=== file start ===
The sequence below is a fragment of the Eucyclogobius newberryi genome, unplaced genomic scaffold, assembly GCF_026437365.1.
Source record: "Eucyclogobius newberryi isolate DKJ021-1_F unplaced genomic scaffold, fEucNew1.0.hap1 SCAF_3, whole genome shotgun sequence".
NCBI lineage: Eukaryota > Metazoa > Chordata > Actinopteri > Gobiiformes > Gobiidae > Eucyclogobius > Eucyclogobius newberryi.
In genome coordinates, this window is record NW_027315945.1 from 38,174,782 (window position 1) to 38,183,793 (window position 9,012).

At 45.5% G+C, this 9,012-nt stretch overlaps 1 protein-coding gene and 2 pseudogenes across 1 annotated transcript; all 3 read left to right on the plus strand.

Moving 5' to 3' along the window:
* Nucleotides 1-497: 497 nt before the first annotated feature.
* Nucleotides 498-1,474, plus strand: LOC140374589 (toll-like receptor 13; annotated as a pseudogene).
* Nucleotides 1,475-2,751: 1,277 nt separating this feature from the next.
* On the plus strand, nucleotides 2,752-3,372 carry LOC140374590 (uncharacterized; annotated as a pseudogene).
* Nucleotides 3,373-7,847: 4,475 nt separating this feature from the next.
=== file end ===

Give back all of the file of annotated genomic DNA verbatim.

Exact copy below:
The sequence below is a fragment of the Eucyclogobius newberryi genome, unplaced genomic scaffold, assembly GCF_026437365.1.
Source record: "Eucyclogobius newberryi isolate DKJ021-1_F unplaced genomic scaffold, fEucNew1.0.hap1 SCAF_3, whole genome shotgun sequence".
NCBI lineage: Eukaryota > Metazoa > Chordata > Actinopteri > Gobiiformes > Gobiidae > Eucyclogobius > Eucyclogobius newberryi.
In genome coordinates, this window is record NW_027315945.1 from 38,174,782 (window position 1) to 38,183,793 (window position 9,012).

At 45.5% G+C, this 9,012-nt stretch overlaps 1 protein-coding gene and 2 pseudogenes across 1 annotated transcript; all 3 read left to right on the plus strand.

Moving 5' to 3' along the window:
* Nucleotides 1-497: 497 nt before the first annotated feature.
* Nucleotides 498-1,474, plus strand: LOC140374589 (toll-like receptor 13; annotated as a pseudogene).
* Nucleotides 1,475-2,751: 1,277 nt separating this feature from the next.
* On the plus strand, nucleotides 2,752-3,372 carry LOC140374590 (uncharacterized; annotated as a pseudogene).
* Nucleotides 3,373-7,847: 4,475 nt separating this feature from the next.